Across Louisiana, autumn has brought a season of transition to the state’s historically black universities.

The Southern University Board of Supervisors recently opted not to extend the contract of SU System President Ronald Mason, who had wrangled with the board over how much authority he should have in managing individual campuses. Mason has long argued that, with declining resources and challenges with enrollment, Southern’s campuses have to do a better job at focusing on what they do best.

Southern’s flagship campus in Baton Rouge has an interim chancellor, Flandus McClinton, following James Llorens’ exit from the chancellor’s post. Llorens had clashed with Mason on management issues.

At Xavier University in New Orleans, a historically black Catholic institution headed by President Norman Francis since 1968, Francis recently announced that he’ll retire next year.

Meanwhile, at Dillard University, a private, historically black institution serving New Orleans since 1869, President Walter Kimbrough has launched a new strategic plan for the campus.

Although they’re markedly different in many ways, historically black universities in Louisiana and elsewhere are facing a common question. In the 21st century, are schools originally created to answer Jim Crow segregation still relevant?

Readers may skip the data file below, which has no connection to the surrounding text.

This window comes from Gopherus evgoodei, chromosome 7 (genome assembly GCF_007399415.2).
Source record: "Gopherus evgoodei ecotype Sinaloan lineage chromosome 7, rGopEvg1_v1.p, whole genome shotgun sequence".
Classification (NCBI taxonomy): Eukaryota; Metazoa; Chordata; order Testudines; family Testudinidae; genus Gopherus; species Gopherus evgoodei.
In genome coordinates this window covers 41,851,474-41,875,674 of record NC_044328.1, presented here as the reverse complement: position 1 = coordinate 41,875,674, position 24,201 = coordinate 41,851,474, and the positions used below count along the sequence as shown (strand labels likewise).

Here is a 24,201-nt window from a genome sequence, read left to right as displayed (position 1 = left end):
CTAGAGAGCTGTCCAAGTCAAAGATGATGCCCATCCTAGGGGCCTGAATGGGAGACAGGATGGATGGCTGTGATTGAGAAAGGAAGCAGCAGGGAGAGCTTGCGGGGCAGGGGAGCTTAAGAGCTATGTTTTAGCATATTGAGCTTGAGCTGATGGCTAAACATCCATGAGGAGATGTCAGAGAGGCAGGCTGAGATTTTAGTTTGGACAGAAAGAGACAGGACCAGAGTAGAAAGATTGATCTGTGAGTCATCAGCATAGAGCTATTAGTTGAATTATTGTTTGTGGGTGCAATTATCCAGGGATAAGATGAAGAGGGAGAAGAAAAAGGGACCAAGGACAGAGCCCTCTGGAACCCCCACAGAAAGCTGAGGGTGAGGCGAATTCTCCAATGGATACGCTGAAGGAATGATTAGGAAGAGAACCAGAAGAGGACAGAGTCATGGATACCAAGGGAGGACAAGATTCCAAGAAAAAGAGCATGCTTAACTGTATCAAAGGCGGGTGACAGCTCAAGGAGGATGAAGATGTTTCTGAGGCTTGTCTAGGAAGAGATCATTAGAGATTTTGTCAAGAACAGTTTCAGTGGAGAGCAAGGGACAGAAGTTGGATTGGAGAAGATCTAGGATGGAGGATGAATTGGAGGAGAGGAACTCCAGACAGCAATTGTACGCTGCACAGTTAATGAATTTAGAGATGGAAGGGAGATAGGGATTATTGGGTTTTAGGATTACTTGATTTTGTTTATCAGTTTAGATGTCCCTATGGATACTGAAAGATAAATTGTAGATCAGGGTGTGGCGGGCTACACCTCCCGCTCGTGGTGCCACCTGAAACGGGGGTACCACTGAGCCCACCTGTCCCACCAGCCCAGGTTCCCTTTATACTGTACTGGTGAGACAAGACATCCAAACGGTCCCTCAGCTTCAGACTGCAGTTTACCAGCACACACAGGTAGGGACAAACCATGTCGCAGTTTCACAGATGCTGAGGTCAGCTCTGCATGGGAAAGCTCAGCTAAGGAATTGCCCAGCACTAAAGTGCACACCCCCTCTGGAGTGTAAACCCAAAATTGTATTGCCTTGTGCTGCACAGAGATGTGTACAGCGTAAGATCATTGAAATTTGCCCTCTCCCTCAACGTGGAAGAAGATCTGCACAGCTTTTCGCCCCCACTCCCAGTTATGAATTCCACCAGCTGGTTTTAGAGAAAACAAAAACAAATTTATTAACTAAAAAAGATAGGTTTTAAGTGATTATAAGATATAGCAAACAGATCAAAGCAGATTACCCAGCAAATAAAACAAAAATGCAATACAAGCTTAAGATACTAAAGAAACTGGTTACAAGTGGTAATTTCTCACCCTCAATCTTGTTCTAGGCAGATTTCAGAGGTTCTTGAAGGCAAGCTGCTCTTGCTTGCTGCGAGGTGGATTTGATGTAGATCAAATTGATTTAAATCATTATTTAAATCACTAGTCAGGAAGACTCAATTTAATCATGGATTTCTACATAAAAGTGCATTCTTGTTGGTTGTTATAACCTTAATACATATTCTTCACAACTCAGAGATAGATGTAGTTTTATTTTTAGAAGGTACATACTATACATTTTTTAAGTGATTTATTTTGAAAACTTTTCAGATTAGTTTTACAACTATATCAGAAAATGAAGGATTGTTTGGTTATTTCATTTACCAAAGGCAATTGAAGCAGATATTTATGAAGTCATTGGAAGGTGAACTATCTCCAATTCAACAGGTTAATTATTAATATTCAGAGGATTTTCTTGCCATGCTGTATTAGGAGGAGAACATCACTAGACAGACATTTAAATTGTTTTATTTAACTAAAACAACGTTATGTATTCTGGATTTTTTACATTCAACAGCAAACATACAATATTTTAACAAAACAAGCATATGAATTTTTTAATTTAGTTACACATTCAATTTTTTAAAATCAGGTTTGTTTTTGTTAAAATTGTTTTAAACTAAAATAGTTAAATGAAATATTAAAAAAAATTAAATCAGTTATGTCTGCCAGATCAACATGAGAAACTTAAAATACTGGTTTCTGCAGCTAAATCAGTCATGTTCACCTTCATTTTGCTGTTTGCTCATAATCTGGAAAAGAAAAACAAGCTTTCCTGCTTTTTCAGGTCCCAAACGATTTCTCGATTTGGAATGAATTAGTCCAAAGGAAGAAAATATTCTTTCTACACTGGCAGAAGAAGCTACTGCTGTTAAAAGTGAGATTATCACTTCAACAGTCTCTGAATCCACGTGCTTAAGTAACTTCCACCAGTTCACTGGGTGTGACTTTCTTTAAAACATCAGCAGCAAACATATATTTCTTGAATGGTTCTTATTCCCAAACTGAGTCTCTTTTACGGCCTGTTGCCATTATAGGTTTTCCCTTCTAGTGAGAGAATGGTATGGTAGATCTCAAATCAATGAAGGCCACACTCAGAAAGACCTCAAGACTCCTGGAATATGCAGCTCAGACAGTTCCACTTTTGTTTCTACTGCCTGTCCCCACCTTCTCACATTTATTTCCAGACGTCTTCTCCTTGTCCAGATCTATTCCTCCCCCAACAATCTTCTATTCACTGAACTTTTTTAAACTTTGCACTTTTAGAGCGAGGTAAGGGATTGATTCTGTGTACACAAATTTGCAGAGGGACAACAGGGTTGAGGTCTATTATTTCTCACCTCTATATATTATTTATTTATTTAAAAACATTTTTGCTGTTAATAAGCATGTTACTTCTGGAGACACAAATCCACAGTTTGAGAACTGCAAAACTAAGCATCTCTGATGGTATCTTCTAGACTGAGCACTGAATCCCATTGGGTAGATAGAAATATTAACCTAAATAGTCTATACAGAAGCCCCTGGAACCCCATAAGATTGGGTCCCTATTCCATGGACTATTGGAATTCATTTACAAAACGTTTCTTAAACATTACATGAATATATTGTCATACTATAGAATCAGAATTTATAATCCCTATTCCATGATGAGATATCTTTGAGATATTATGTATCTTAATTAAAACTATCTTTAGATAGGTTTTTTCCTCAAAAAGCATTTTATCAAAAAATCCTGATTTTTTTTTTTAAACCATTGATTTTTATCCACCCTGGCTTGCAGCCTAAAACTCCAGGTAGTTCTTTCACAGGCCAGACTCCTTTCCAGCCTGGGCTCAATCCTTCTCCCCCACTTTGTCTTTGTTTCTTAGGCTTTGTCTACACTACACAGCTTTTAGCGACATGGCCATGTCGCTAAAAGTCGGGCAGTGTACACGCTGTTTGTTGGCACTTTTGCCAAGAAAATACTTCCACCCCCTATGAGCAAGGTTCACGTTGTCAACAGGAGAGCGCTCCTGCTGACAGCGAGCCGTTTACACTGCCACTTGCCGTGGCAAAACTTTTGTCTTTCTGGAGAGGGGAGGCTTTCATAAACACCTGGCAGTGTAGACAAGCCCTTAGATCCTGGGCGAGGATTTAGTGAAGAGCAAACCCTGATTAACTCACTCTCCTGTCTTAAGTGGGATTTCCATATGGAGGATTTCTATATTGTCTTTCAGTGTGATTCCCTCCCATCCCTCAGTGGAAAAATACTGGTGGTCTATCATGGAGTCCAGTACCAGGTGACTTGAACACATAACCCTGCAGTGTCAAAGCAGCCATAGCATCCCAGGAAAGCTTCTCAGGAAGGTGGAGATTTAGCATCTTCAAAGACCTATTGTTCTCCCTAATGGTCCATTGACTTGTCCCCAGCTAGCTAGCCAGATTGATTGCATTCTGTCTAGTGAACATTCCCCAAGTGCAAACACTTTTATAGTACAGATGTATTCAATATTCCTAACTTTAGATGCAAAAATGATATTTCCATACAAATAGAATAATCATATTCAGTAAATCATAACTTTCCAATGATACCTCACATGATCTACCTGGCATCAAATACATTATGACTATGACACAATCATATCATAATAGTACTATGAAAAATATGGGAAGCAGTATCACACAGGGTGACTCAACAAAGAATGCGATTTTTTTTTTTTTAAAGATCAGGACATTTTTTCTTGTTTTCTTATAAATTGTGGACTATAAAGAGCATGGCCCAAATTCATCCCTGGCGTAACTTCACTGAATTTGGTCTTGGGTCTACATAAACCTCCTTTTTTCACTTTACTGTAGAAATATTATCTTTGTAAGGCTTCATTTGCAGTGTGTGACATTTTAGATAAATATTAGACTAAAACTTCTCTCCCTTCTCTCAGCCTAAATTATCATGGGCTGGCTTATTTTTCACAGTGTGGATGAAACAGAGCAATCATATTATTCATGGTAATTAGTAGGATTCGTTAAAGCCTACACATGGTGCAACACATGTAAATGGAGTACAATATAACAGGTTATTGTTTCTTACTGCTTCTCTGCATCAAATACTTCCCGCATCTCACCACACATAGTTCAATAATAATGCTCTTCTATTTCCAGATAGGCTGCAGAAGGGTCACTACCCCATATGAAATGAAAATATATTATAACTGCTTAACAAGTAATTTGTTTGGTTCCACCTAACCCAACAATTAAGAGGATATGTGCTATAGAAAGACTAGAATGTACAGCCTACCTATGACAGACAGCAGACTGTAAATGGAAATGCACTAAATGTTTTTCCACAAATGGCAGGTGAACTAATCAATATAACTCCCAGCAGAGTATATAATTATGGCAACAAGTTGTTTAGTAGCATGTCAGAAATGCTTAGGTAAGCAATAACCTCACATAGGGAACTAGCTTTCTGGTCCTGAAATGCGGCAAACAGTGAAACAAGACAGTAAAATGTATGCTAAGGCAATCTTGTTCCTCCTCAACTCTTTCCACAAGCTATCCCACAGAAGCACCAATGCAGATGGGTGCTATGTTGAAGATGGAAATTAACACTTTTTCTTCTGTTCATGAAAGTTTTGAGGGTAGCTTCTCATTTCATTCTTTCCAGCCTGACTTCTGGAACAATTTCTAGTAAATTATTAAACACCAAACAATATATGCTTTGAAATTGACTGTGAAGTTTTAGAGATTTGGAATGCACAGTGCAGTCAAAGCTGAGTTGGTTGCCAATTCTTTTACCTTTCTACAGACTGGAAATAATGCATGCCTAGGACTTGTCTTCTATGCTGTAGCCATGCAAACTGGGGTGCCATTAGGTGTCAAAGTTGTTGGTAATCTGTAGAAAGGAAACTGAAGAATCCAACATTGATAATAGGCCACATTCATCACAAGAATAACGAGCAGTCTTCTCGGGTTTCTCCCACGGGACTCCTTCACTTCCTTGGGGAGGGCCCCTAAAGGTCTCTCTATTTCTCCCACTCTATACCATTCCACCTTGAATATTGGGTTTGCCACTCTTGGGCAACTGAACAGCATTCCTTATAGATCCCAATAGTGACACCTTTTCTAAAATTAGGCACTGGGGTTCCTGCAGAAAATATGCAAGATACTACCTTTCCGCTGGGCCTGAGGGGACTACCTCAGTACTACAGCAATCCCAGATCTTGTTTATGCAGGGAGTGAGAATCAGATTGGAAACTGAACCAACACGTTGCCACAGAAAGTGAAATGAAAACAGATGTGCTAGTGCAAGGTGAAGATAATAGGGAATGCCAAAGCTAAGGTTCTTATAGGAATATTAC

Kimbrough, in a recent meeting with The Advocate’s editorial board, suggested that the answer is best found in the marketplace.

He framed the issue as one of choice, conceding that while historically black institutions might not be the right fit for all students of color, they can be ideal for others seeking college degrees.

The key test of Dillard’s appeal, Kimbrough added, will involve a national, as well as a regional, constituency. “We’re going to have to be more of a national player,” he said. Before Hurricane Katrina, about half of Dillard’s student body came from out of state. That figure now stands at closer to 35 percent, a legacy of storm-related destruction that disrupted Dillard’s dorm capacity. Before Katrina, Dillard had about 2,100 students. Enrollment today stands at about 1,200, and Kimbrough said the university ideally should have an enrollment of at least 1,400.

He said the university’s strategic plan should help it identify marquee programs that have the biggest potential to attract students. Dillard’s nursing and physics programs seem likely to emerge as draws.

“Nursing has always been a calling card,” Kimbrough said. He said Dillard also is among the top historically black colleges and universities in the physics degrees it awards.

As the movie industry grows in Louisiana, the film editing instruction in Dillard’s mass communication department has added value, too.

Louisiana’s historically black institutions of higher learning have a long history of helping students succeed. Those successes expanded choices for today’s students, and it’s in this environment that historically black universities must now compete.

That competition, however challenging, is the best way for any university to reach its potential.